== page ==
Frantic, the Rogue Valley Vintners broadcast through its networks that tons of lovingly tended fruit—for many of its member growers, their entire harvest—was days away from literally dying on the vine. The plea caught the ear of Jim Bernau and Christine Clair at Willamette Valley Vineyards; within days, Christine and Jim, wine writer Jim Gullo, and Oregon House Rep. David Gomberg packed into a car, meeting Ed and Justin King of King Estate in Southern Oregon to see the situation firsthand.
One week later, an extraordinary plan was set in motion: first, a push to buy and harvest as many grapes as possible—prioritizing smaller outfits and vineyards that lacked crop insurance—with the fruit trucked to any Willamette Valley facility with space for immediate processing. They were able to save about a quarter of the rejected purchase—far from every grape, but still an amount that made a difference. Over the next several months, four wineries (Willamette Valley Vineyards, King Estate, Silvan Ridge, and the Eyrie Vineyards) worked as one to blend three wines from the fruit under a new collective label, Oregon Solidarity, with all profits to be donated back to the Rogue Valley Vintners.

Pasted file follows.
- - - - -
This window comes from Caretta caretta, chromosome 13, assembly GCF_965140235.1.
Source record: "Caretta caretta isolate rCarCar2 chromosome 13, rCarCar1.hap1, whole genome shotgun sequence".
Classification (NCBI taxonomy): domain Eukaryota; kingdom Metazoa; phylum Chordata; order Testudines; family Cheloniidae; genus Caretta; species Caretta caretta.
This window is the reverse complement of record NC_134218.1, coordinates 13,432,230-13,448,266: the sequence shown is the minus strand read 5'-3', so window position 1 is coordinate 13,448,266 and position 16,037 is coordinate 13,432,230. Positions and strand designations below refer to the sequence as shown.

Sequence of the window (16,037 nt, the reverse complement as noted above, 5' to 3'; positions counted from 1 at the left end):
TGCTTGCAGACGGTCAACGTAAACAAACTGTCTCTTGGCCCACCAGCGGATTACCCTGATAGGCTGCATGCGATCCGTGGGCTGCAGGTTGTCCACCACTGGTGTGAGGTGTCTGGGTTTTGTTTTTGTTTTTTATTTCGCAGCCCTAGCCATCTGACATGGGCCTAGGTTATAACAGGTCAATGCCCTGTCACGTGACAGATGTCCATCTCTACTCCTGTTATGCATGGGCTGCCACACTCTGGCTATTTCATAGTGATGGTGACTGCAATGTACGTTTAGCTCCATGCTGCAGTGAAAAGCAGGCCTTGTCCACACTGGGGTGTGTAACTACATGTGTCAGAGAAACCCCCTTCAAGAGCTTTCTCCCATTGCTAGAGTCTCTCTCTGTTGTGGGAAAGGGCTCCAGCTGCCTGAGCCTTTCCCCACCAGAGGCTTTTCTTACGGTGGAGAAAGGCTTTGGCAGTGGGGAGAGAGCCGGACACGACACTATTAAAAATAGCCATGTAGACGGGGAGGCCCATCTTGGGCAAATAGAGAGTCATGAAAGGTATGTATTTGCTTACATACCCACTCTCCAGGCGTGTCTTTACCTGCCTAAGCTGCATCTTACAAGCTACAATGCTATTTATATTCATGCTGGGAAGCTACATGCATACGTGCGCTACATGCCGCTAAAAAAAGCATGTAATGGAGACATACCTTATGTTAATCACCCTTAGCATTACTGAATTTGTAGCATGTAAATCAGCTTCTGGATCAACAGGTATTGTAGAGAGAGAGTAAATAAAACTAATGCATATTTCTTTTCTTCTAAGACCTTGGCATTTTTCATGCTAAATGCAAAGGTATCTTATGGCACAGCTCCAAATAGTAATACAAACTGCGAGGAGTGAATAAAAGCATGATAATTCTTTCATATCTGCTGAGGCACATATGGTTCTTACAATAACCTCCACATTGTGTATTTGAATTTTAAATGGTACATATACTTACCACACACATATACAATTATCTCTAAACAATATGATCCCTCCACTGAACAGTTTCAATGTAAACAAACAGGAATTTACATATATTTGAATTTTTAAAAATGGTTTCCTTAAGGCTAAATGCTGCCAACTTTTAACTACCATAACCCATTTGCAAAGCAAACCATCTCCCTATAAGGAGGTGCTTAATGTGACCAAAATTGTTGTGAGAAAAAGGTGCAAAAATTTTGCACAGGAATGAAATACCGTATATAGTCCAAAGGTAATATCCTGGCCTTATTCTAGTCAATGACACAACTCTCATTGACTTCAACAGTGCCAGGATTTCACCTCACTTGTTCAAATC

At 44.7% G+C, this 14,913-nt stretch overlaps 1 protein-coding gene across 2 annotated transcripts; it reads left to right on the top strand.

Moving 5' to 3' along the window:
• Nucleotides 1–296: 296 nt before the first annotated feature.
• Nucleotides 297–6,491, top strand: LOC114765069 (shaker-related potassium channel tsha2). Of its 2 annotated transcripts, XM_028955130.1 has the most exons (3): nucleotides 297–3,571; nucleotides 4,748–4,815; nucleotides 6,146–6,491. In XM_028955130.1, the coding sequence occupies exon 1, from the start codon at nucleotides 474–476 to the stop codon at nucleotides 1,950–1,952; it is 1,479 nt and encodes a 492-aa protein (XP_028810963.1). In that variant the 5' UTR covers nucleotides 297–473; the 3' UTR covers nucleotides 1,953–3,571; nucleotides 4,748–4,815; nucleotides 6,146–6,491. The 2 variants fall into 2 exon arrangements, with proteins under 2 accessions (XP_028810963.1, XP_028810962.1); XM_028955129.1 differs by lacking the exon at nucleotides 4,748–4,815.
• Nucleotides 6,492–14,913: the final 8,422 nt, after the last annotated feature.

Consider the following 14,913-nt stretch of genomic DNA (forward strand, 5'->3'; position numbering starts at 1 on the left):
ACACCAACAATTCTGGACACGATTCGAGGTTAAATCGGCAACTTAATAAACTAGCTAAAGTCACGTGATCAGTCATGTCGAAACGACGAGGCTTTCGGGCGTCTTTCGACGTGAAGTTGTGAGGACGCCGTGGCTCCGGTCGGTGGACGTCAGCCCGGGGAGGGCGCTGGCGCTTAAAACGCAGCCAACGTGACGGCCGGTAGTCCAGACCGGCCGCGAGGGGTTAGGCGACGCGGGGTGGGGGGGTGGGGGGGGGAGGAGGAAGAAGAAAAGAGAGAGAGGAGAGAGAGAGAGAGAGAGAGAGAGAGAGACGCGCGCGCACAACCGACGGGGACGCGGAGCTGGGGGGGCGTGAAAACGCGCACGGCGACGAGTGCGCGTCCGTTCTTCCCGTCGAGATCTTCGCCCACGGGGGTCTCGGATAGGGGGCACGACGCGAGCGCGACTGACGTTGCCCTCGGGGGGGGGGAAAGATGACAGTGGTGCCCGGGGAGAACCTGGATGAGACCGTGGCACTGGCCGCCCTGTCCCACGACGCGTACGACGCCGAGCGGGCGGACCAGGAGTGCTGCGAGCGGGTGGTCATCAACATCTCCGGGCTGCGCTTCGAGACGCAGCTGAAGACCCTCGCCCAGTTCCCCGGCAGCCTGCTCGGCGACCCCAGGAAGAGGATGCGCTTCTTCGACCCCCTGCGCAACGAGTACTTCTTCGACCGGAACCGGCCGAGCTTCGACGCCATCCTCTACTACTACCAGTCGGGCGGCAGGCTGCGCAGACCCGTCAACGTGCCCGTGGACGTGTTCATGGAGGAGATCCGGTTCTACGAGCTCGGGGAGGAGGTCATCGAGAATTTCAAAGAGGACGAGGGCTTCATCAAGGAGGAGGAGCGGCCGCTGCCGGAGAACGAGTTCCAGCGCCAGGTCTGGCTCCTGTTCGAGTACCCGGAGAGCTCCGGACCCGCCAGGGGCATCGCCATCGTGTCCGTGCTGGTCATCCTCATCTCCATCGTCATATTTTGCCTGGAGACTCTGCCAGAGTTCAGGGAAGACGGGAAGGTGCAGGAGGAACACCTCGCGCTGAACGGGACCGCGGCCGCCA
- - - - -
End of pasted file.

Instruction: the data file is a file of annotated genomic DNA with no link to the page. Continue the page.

By March 2019, Solidarity Rosé hit the shelves—and was nearly sold out within weeks. May was the release of Solidarity Chardonnay, gone within 20 days. This August, the final Solidarity wine hit retail shelves: a pinot noir that, with any luck for consumers, will still be available this fall.
“Usually when you’re planning a wine brand, it takes years. This took two weeks, and we released wine five months later,” says Clair. “I don’t hope that this situation happens again, but now we know how to do it. We can be the rescue team.”